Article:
Friday, October 27, 2006

Is belief in God socially useful?

Lizard at Journal of Applied Misanthropology was asked the following question:
Is there not some social utility in having human beings who feel a direction connection to God/Yhwh/the universe/Whoever and to His/Her/its creations? Can we not expect it to deeply influence their behavior in a way more profound than an intellectual acceptance of a systm of morality?
Follow the link to read Lizard's response. Here's mine:
Ah, yes, the "Noble Lie" argument. I share [Lizard's] disdain for it. And I agree that science provides us with a more firmly grounded connection to the universe. Here's my favorite: All living creatures on earth are members of the same family. Not some hippie-dippy, "spiritual", abstract kind of "family", but all are literally cousins, albeit very distant ones. To riff on an old exclamation, You WILL be a monkey's uncle (if you're male), indeed you already are.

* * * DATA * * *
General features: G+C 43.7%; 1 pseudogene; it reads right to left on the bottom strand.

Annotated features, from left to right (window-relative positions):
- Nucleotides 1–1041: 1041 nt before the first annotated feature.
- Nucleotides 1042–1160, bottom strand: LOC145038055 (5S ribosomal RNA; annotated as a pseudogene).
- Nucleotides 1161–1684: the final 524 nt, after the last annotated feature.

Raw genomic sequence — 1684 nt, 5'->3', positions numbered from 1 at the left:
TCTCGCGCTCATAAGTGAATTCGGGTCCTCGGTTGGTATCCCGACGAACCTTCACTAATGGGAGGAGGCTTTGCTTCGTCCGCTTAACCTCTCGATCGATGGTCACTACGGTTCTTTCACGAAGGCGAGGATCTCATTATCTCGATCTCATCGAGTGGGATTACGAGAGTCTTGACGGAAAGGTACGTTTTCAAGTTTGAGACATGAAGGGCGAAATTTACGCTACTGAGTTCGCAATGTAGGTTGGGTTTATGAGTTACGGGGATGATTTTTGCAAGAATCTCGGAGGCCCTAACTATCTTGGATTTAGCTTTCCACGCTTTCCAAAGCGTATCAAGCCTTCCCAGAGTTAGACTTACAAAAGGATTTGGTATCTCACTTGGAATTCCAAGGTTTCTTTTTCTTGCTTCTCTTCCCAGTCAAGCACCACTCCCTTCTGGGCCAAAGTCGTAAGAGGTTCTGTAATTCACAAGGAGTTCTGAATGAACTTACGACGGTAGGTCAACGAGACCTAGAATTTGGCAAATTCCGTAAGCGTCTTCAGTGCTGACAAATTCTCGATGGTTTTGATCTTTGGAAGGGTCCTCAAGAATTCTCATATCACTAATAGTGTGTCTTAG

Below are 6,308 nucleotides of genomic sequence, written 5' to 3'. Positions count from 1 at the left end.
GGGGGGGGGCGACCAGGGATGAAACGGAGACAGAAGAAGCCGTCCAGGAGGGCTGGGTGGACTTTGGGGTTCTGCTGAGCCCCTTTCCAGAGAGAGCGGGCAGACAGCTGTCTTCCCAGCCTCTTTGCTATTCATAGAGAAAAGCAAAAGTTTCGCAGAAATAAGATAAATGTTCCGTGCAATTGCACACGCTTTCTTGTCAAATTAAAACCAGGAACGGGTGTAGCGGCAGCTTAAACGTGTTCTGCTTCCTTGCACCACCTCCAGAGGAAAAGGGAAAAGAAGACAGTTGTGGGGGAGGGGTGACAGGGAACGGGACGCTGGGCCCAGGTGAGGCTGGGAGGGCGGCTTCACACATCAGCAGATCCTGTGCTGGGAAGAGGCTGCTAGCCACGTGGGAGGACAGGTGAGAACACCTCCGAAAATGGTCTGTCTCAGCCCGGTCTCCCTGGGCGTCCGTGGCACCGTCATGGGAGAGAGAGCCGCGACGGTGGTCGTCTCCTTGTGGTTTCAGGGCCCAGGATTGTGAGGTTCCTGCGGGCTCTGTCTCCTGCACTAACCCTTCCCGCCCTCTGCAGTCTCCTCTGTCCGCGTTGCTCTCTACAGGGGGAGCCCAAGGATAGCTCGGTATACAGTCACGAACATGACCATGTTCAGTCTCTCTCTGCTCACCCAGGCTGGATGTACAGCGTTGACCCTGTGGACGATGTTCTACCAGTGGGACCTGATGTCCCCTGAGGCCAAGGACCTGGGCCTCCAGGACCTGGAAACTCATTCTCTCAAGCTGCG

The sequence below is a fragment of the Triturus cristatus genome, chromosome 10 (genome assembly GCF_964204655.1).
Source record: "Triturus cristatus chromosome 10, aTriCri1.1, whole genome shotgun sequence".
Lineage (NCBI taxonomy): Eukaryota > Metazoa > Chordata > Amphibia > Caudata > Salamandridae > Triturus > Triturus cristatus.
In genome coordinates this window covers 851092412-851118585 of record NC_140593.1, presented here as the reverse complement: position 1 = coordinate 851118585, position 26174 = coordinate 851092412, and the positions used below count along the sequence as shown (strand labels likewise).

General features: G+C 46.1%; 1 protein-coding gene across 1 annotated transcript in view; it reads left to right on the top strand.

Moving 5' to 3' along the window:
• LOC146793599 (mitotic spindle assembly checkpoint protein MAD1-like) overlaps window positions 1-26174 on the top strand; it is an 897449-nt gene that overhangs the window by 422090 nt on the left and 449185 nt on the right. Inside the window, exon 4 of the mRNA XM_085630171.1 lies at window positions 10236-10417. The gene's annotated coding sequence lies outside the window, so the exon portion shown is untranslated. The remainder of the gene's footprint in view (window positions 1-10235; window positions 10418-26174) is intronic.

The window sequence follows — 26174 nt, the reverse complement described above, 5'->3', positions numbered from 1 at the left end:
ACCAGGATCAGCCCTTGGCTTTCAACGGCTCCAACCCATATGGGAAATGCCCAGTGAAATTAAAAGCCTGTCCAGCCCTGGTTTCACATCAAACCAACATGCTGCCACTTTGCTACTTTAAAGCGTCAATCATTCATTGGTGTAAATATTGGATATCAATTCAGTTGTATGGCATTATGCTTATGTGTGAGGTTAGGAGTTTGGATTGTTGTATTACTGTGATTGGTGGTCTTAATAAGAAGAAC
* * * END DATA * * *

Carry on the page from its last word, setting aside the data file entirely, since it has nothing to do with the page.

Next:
But my main objection to the "noble lie" argument is that it assumes that belief in God will "deeply influence their behavior" in a positive way. I think this is a very difficult question to answer in the affirmative. God seems to tell some people, "Thou shalt engage in socially useful behavior!" but he seems to tell other people (or even the same people) "Thou shalt vote for [a] pathetic, incurious, narrow-minded jerk who will do enormous harm to your country." And of course, God often seems to say "Go kill person/nation/ethnicity [fill in the blank]" as often as he issues the contrary command.